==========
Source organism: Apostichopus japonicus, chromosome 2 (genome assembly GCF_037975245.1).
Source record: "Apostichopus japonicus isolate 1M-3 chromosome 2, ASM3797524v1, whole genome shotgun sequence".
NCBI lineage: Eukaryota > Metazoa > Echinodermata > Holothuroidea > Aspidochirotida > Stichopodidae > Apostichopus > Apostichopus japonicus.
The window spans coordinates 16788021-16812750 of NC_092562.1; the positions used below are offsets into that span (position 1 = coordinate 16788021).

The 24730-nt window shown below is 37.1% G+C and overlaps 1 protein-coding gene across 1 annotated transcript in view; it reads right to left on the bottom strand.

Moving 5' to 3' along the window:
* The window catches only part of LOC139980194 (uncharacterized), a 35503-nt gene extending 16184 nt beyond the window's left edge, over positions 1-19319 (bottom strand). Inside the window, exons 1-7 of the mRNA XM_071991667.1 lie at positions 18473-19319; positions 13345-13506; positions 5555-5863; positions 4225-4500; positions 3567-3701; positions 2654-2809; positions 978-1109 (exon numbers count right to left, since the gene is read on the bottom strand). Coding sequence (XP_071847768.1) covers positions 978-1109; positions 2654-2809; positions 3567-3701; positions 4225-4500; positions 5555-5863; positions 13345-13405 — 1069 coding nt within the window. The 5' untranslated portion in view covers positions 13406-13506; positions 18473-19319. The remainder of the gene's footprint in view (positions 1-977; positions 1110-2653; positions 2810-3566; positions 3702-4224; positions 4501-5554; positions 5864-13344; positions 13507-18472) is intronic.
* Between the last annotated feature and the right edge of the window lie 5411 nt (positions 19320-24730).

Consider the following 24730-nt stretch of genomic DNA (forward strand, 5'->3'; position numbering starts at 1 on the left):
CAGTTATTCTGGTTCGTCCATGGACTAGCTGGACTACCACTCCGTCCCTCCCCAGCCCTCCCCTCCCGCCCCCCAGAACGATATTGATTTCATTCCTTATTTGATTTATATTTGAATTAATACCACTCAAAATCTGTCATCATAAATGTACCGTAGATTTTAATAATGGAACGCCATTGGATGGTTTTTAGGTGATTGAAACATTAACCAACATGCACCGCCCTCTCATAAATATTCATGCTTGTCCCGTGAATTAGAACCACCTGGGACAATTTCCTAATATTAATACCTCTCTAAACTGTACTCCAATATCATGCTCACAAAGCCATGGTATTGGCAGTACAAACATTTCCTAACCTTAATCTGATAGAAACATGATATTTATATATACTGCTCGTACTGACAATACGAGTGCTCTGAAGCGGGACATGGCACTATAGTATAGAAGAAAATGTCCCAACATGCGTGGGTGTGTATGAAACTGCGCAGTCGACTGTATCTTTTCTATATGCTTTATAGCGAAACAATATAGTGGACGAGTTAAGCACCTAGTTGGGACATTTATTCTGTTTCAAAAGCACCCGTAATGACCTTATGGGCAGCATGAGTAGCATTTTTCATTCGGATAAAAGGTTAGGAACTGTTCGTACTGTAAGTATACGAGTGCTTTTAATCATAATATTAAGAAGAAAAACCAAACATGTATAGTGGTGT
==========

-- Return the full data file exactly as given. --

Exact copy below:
Source organism: Apostichopus japonicus, chromosome 2 (genome assembly GCF_037975245.1).
Source record: "Apostichopus japonicus isolate 1M-3 chromosome 2, ASM3797524v1, whole genome shotgun sequence".
NCBI lineage: Eukaryota > Metazoa > Echinodermata > Holothuroidea > Aspidochirotida > Stichopodidae > Apostichopus > Apostichopus japonicus.
The window spans coordinates 16788021-16812750 of NC_092562.1; the positions used below are offsets into that span (position 1 = coordinate 16788021).

The 24730-nt window shown below is 37.1% G+C and overlaps 1 protein-coding gene across 1 annotated transcript in view; it reads right to left on the bottom strand.

Moving 5' to 3' along the window:
* The window catches only part of LOC139980194 (uncharacterized), a 35503-nt gene extending 16184 nt beyond the window's left edge, over positions 1-19319 (bottom strand). Inside the window, exons 1-7 of the mRNA XM_071991667.1 lie at positions 18473-19319; positions 13345-13506; positions 5555-5863; positions 4225-4500; positions 3567-3701; positions 2654-2809; positions 978-1109 (exon numbers count right to left, since the gene is read on the bottom strand). Coding sequence (XP_071847768.1) covers positions 978-1109; positions 2654-2809; positions 3567-3701; positions 4225-4500; positions 5555-5863; positions 13345-13405 — 1069 coding nt within the window. The 5' untranslated portion in view covers positions 13406-13506; positions 18473-19319. The remainder of the gene's footprint in view (positions 1-977; positions 1110-2653; positions 2810-3566; positions 3702-4224; positions 4501-5554; positions 5864-13344; positions 13507-18472) is intronic.
* Between the last annotated feature and the right edge of the window lie 5411 nt (positions 19320-24730).

Consider the following 24730-nt stretch of genomic DNA (forward strand, 5'->3'; position numbering starts at 1 on the left):
CAGTTATTCTGGTTCGTCCATGGACTAGCTGGACTACCACTCCGTCCCTCCCCAGCCCTCCCCTCCCGCCCCCCAGAACGATATTGATTTCATTCCTTATTTGATTTATATTTGAATTAATACCACTCAAAATCTGTCATCATAAATGTACCGTAGATTTTAATAATGGAACGCCATTGGATGGTTTTTAGGTGATTGAAACATTAACCAACATGCACCGCCCTCTCATAAATATTCATGCTTGTCCCGTGAATTAGAACCACCTGGGACAATTTCCTAATATTAATACCTCTCTAAACTGTACTCCAATATCATGCTCACAAAGCCATGGTATTGGCAGTACAAACATTTCCTAACCTTAATCTGATAGAAACATGATATTTATATATACTGCTCGTACTGACAATACGAGTGCTCTGAAGCGGGACATGGCACTATAGTATAGAAGAAAATGTCCCAACATGCGTGGGTGTGTATGAAACTGCGCAGTCGACTGTATCTTTTCTATATGCTTTATAGCGAAACAATATAGTGGACGAGTTAAGCACCTAGTTGGGACATTTATTCTGTTTCAAAAGCACCCGTAATGACCTTATGGGCAGCATGAGTAGCATTTTTCATTCGGATAAAAGGTTAGGAACTGTTCGTACTGTAAGTATACGAGTGCTTTTAATCATAATATTAAGAAGAAAAACCAAACATGTATAGTGGTGT